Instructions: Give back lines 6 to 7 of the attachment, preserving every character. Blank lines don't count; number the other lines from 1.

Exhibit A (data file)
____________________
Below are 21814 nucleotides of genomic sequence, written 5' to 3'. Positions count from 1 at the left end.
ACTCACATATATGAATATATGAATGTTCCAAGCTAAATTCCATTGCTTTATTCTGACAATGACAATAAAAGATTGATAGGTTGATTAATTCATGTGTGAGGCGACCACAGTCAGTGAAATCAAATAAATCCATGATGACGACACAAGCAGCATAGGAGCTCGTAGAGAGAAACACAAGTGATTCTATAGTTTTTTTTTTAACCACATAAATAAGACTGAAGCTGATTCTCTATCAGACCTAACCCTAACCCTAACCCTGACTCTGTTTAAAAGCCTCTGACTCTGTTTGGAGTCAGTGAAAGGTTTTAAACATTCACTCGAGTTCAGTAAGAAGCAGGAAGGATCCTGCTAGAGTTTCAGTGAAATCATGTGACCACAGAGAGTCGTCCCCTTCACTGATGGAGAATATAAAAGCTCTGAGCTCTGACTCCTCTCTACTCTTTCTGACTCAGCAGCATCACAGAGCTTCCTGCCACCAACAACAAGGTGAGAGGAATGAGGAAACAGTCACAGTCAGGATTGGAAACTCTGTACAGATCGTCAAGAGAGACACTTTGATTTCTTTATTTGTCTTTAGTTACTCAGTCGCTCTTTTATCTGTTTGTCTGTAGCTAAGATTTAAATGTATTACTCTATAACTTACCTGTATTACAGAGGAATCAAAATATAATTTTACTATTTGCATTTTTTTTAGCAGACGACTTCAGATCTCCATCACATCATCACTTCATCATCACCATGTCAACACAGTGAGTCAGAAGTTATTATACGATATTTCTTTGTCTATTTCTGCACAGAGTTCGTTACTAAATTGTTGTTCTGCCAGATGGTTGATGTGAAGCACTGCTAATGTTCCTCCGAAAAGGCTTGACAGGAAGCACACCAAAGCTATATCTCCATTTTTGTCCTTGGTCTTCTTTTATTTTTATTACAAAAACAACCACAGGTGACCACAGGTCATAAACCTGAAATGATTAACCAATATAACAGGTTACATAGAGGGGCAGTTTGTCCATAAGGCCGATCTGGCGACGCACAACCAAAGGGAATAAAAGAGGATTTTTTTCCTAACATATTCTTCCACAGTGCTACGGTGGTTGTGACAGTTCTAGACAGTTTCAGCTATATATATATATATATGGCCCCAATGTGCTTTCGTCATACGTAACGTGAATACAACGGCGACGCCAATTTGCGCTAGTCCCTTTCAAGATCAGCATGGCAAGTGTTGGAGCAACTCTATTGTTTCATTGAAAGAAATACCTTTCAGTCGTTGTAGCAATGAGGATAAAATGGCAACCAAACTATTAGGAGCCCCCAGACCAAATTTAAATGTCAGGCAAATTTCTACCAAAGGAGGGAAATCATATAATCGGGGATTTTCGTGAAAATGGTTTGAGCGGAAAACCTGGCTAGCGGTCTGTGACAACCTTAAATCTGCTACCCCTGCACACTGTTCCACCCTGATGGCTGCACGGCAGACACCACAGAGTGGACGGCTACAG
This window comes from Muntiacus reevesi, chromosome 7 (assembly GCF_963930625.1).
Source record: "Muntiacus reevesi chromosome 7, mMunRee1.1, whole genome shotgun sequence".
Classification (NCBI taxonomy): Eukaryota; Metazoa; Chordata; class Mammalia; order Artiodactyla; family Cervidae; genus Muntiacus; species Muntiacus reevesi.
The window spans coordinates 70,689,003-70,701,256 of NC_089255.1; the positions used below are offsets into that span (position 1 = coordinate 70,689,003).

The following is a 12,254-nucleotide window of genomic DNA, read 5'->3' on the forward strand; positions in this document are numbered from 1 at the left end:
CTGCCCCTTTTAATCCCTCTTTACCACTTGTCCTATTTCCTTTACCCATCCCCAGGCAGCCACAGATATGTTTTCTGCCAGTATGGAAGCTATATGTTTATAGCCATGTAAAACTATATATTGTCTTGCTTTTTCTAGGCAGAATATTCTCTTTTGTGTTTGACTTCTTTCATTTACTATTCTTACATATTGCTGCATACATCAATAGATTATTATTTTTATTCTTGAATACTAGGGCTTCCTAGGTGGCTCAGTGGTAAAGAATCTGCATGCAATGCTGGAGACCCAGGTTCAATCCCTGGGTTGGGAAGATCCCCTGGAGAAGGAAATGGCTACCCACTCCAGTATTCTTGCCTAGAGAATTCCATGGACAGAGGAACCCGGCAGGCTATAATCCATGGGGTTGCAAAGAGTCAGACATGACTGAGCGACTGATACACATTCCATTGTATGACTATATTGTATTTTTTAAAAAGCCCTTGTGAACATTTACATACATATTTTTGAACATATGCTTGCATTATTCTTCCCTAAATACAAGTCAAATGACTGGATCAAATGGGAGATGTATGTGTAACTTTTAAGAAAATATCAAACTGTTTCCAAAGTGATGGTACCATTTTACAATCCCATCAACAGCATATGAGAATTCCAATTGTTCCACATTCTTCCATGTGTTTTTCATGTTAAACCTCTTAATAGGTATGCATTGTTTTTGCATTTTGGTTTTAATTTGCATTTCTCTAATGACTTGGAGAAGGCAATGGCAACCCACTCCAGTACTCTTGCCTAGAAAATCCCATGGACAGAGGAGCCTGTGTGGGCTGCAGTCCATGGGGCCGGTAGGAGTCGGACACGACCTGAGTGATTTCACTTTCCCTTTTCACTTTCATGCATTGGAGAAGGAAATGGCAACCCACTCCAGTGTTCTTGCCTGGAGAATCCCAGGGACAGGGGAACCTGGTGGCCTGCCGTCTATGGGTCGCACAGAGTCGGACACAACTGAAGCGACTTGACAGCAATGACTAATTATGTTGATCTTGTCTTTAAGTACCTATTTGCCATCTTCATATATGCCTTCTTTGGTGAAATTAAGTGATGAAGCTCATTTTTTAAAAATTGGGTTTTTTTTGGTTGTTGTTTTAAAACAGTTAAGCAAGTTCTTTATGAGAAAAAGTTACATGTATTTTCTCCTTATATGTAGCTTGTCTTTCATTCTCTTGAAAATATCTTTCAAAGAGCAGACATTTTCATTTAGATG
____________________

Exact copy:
The window spans coordinates 70,689,003-70,701,256 of NC_089255.1; the positions used below are offsets into that span (position 1 = coordinate 70,689,003).

The following is a 12,254-nucleotide window of genomic DNA, read 5'->3' on the forward strand; positions in this document are numbered from 1 at the left end: